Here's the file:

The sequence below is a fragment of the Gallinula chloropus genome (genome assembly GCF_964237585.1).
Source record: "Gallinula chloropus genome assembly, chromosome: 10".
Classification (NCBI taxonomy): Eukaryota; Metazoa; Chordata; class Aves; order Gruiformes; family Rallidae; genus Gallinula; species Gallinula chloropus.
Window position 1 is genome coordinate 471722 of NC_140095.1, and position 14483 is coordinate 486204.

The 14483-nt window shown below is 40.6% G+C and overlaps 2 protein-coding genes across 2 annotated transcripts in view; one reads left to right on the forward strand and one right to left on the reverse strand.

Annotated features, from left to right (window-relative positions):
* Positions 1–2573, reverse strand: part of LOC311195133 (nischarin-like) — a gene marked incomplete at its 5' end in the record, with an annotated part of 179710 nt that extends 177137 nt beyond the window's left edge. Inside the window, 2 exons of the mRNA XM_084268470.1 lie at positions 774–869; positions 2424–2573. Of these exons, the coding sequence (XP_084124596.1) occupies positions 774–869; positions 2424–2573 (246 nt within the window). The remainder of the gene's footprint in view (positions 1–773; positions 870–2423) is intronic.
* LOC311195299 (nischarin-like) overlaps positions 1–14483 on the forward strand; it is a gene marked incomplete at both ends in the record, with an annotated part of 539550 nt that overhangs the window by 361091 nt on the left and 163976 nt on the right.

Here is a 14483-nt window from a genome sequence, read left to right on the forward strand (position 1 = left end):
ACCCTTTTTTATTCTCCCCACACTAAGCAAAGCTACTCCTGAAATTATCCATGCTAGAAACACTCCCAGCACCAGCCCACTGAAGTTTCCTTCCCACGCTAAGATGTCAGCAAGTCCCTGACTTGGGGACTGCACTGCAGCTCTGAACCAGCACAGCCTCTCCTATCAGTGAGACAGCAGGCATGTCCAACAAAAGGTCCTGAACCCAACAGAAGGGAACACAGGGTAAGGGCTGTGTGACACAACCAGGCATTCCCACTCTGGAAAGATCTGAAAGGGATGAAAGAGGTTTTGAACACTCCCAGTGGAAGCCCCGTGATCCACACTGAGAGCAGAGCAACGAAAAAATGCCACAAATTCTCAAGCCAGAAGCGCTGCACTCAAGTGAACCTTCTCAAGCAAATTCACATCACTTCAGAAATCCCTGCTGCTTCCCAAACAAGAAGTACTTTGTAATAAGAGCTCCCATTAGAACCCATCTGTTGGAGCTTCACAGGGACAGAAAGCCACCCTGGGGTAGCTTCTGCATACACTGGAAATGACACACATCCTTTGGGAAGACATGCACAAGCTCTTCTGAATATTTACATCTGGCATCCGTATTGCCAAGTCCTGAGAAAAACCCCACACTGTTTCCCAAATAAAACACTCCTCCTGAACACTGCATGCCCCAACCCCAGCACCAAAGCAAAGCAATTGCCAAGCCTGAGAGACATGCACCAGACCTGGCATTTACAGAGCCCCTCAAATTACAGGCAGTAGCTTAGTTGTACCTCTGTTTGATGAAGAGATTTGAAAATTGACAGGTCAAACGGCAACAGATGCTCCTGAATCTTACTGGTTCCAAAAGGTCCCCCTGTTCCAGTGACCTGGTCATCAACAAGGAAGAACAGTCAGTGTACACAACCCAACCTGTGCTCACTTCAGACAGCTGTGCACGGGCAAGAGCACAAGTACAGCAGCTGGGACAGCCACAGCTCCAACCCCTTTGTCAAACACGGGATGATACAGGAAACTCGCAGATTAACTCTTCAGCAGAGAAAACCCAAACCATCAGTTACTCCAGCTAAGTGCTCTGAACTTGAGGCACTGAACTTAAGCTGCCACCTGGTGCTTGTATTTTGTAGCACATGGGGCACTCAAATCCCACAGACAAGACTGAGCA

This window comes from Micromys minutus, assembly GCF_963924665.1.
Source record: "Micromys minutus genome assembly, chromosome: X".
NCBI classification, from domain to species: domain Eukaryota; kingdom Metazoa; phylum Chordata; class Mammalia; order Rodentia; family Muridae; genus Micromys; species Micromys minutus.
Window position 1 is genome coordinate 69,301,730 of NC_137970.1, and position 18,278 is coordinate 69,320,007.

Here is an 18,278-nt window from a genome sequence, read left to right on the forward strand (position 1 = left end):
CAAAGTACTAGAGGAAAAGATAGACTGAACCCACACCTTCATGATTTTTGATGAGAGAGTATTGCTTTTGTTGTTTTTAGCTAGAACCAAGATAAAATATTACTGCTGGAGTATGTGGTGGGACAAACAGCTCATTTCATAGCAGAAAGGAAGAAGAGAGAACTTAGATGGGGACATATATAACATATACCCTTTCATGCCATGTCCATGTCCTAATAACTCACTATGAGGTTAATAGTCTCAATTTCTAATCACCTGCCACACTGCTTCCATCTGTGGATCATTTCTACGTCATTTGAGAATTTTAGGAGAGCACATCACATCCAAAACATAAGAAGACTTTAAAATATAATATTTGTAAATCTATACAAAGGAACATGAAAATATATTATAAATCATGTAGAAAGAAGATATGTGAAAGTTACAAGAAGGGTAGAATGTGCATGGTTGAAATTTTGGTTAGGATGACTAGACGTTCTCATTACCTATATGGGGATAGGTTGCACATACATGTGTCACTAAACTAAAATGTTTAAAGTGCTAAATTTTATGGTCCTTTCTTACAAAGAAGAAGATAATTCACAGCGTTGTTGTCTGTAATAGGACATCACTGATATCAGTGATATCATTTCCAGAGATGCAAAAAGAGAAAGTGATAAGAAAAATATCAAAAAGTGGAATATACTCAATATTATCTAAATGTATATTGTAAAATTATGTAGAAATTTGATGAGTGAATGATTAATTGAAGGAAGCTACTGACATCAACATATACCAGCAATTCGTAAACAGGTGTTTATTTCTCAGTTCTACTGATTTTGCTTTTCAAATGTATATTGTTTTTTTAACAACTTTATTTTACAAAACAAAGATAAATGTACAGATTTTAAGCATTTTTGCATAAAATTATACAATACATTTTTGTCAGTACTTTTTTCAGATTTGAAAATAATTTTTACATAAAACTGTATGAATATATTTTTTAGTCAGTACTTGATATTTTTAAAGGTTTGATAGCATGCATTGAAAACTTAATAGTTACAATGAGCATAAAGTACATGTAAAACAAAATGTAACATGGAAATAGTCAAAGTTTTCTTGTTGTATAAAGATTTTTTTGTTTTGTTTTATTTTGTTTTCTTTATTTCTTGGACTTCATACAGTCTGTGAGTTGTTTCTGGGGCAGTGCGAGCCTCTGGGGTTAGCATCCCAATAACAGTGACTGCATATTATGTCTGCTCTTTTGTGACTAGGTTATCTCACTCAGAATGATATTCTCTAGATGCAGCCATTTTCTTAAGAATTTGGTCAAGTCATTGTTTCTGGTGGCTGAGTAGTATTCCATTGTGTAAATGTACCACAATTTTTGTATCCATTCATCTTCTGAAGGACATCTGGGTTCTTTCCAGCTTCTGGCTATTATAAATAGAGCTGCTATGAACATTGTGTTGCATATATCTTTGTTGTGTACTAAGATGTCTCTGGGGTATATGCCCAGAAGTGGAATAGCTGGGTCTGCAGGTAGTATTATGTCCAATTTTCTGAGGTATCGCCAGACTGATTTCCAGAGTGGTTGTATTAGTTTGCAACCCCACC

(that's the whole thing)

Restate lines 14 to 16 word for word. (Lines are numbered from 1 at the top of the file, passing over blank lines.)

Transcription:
Window position 1 is genome coordinate 69,301,730 of NC_137970.1, and position 18,278 is coordinate 69,320,007.

Here is an 18,278-nt window from a genome sequence, read left to right on the forward strand (position 1 = left end):
CAAAGTACTAGAGGAAAAGATAGACTGAACCCACACCTTCATGATTTTTGATGAGAGAGTATTGCTTTTGTTGTTTTTAGCTAGAACCAAGATAAAATATTACTGCTGGAGTATGTGGTGGGACAAACAGCTCATTTCATAGCAGAAAGGAAGAAGAGAGAACTTAGATGGGGACATATATAACATATACCCTTTCATGCCATGTCCATGTCCTAATAACTCACTATGAGGTTAATAGTCTCAATTTCTAATCACCTGCCACACTGCTTCCATCTGTGGATCATTTCTACGTCATTTGAGAATTTTAGGAGAGCACATCACATCCAAAACATAAGAAGACTTTAAAATATAATATTTGTAAATCTATACAAAGGAACATGAAAATATATTATAAATCATGTAGAAAGAAGATATGTGAAAGTTACAAGAAGGGTAGAATGTGCATGGTTGAAATTTTGGTTAGGATGACTAGACGTTCTCATTACCTATATGGGGATAGGTTGCACATACATGTGTCACTAAACTAAAATGTTTAAAGTGCTAAATTTTATGGTCCTTTCTTACAAAGAAGAAGATAATTCACAGCGTTGTTGTCTGTAATAGGACATCACTGATATCAGTGATATCATTTCCAGAGATGCAAAAAGAGAAAGTGATAAGAAAAATATCAAAAAGTGGAATATACTCAATATTATCTAAATGTATATTGTAAAATTATGTAGAAATTTGATGAGTGAATGATTAATTGAAGGAAGCTACTGACATCAACATATACCAGCAATTCGTAAACAGGTGTTTATTTCTCAGTTCTACTGATTTTGCTTTTCAAATGTATATTGTTTTTTTAACAACTTTATTTTACAAAACAAAGATAAATGTACAGATTTTAAGCATTTTTGCATAAAATTATACAATACATTTTTGTCAGTACTTTTTTCAGATTTGAAAATAATTTTTACATAAAACTGTATGAATATATTTTTTAGTCAGTACTTGATATTTTTAAAGGTTTGATAGCATGCATTGAAAACTTAATAGTTACAATGAGCATAAAGTACATGTAAAACAAAATGTAACATGGAAATAGTCAAAGTTTTCTTGTTGTATAAAGATTTTTTTGTTTTGTTTTATTTTGTTTTCTTTATTTCTTGGACTTCATACAGTCTGTGAGTTGTTTCTGGGGCAGTGCGAGCCTCTGGGGTTAGCATCCCAATAACAGTGACTGCATATTATGTCTGCTCTTTTGTGACTAGGTTATCTCACTCAGAATGATATTCTCTAGATGCAGCCATTTTCTTAAGAATTTGGTCAAGTCATTGTTTCTGGTGGCTGAGTAGTATTCCATTGTGTAAATGTACCACAATTTTTGTATCCATTCATCTTCTGAAGGACATCTGGGTTCTTTCCAGCTTCTGGCTATTATAAATAGAGCTGCTATGAACATTGTGTTGCATATATCTTTGTTGTGTACTAAGATGTCTCTGGGGTATATGCCCAGAAGTGGAATAGCTGGGTCTGCAGGTAGTATTATGTCCAATTTTCTGAGGTATCGCCAGACTGATTTCCAGAGTGGTTGTATTAGTTTGCAACCCCACC